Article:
The way you can measure a society’s soul is by the way that it treats its children.
Issue No. 29- 23rd November 2006
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My PD Updates
ECCPA (Early Childhood Conference of Performing Arts) Genazzano FCJ College, Cotham Road, Kew, Melbourne 16th and 17th June 2007. My presentation will be on multicultural music and movement.
Dealing With Indigo Children
I’m sure you’re all familiar with the book Indigo Children by Lee Carroll and Jan Tober. Broadly speaking these children are different, not necessarily ADD or ADHD but they can be. These children are in their own little worlds. Many children are like this but Indigos differ in their sensitivity to their surroundings and to people and in their ability to see the big picture. Usually highly intelligent, these children seem to have a ‘knowing’ about them. You hear parents saying the child has ‘been here before.’ They have a heightened spiritual sense without being aware of it. They seem to be disobedient and deliberately willful but it’s just that they have a totally different perspective on everything.
You may argue that it’s all to do with the parenting, that they are not disciplined at home. Not so. I have three boys, now in their twenties. They were all parented the same way. One of them is an Indigo. My son was reading The Celestine Prophecy at age 14. He was already on the spiritual journey. He was always the one displaying the above behaviour and he was often grounded, breeding resentment. Yes, I made mistakes, but I never stopped showing him how much he was loved and never stopped doing fun things with him. This is the key ‘ be sensitive and appreciative of their difference rather than condemning them for it. You will then find you have much to learn from them.
All my boys have a highly developed creative side (hardly surprising given that I’m their mother, providing lots of opportunity for them to draw, paint, dance, write stories, play music etc) but Indigos are more than just creative. Their creativity is to do with how they feel the world as well as how they feel about the world. Providing creative outlets for them is essential.
Treat them with respect by allowing them to express their preferences. Give them choices and responsibility. They are more than capable of handling it. Most children like this approach but that doesn’t make them Indigos.
This term Indigo Children has referred to the recent generation of children as we enter the Age of Aquarius, the spiritual age. These children, who have a different perspective, will be the world’s leaders (I don’t mean necessarily in a political sense) and will be more sensitive to global issues. I would argue that the geniuses of previous generations have all exhibited these traits. Think about it. Einstein, for example, was labeled unteachable, a slow learner, a dunce. There are countless other examples throughout the ages. Indigos have always been here. It’s just that there are more of them now. With a greater understanding and appreciation of difference, these children can develop and express themselves, becoming the people they were destined to be, even though they may seem somewhat of a trial to us while they are growing up.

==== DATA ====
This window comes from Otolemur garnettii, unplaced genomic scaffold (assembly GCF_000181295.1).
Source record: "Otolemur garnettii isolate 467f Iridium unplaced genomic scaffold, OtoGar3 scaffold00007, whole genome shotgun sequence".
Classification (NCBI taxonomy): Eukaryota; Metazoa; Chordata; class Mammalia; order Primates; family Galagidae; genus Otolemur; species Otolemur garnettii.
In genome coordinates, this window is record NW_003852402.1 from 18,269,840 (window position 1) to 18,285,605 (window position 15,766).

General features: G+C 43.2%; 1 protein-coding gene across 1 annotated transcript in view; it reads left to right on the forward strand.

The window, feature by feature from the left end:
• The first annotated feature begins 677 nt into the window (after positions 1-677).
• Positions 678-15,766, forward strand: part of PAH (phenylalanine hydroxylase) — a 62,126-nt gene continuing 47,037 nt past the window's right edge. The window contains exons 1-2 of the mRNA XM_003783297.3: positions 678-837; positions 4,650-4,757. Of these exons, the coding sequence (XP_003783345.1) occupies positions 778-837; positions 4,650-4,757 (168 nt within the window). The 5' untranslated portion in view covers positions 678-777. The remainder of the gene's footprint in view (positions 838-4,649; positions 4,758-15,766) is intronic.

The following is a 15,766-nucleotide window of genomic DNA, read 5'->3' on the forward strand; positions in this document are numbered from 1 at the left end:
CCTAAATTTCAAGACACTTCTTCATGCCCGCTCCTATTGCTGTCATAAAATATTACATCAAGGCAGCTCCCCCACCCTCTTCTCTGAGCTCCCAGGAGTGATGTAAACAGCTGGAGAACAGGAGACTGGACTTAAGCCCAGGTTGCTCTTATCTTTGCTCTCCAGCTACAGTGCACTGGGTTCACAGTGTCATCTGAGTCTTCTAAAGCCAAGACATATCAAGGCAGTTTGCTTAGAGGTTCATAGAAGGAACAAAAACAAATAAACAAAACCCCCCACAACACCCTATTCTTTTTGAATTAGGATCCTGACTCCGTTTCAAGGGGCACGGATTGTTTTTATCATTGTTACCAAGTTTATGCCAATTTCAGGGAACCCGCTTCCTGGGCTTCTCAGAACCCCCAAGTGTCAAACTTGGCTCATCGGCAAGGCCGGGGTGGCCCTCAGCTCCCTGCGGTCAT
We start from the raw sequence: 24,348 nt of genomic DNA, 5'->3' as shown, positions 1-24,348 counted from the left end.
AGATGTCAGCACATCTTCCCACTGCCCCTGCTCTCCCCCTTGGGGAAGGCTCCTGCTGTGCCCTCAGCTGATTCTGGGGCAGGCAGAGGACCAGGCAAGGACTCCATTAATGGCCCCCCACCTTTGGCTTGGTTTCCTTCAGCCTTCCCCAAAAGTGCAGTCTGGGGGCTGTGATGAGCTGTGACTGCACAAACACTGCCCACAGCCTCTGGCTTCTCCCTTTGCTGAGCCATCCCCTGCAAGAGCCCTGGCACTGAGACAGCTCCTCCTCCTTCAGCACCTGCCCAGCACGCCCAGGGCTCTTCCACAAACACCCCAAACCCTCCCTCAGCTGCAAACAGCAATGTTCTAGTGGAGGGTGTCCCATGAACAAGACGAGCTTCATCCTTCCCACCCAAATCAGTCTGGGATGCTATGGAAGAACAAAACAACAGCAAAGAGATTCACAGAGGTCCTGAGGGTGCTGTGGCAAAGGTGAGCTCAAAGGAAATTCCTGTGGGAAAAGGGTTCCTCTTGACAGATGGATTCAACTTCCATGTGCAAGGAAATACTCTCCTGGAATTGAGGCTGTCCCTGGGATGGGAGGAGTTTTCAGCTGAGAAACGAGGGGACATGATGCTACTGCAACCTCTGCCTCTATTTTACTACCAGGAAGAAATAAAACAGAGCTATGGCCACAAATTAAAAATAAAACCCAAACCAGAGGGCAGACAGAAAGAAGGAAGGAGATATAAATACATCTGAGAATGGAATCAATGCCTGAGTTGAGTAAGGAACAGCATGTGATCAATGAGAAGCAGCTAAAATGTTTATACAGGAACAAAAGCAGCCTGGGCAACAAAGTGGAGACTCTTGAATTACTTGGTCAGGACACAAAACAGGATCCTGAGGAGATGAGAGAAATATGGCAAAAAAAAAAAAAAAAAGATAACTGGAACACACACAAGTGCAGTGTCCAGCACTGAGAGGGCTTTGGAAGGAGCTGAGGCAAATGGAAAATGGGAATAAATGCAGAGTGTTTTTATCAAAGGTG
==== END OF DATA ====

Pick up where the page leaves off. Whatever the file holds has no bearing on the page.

So, don’t rail against them, tune into them and allow them to be. For further articles on this topic read Wendy Chapman at www.metagifted.org. She says ‘EMPOWER THEM by LETTING THEM DEVELOP AUTONOMY.’ I couldn’t agree more.
Quotes of the Week
Love an individual human for themselves, and they will learn from you. Andrew Curran, paediatric neurologist – Alder Hey Children’s Hospital Liverpool.
“My mother said to me, ‘If you are a soldier, you will become a general. If you are a monk, you will become the Pope.’ Instead, I was a painter, and became Picasso.’
Various gems from children. With thanks to Julie Duckworth, Hereford, UK, for the letters.
We read Thos. Edison made light. But in Sun. school they said you did it. So I bet he stoled your idea. Sincerely, Donna
Dear God, If you let the dinasor not exstinct we would not have a country. You did the right thing. Jonathan
Dear God, Please send Dennis Clark to a different camp this year. Peter
I learnt how to use different techniques for music and relaxing.
Janette Rust, Hereford UK
About The Author
Marlene Rattigan B.A., Dip. Ed. (ECS), CELTA
Marlene Rattigan is an Early Childhood teacher, a teacher of English as a Second Language, and from 1987-2000 was a nationally accredited fitness leader. Her background is in music education. A keen interest in motor development in children led to the creation of Kidz-Fiz-Biz which she taught successfully for 13 years. Marlene also conducts workshops for children, teachers and parents at schools, in the community and at festivals. She has produced teaching manuals complete with audio CDs which are an extension of her ‘Kidz-Fiz-Biz’ program.
57 Henry Lawson Walk, East Perth WA 6004
T: +61 8 9325 1204 M: 0410 64 2781 E: email@example.com
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Until next time – continue being a legend in your classroom.
Marlene Rattigan, Editor
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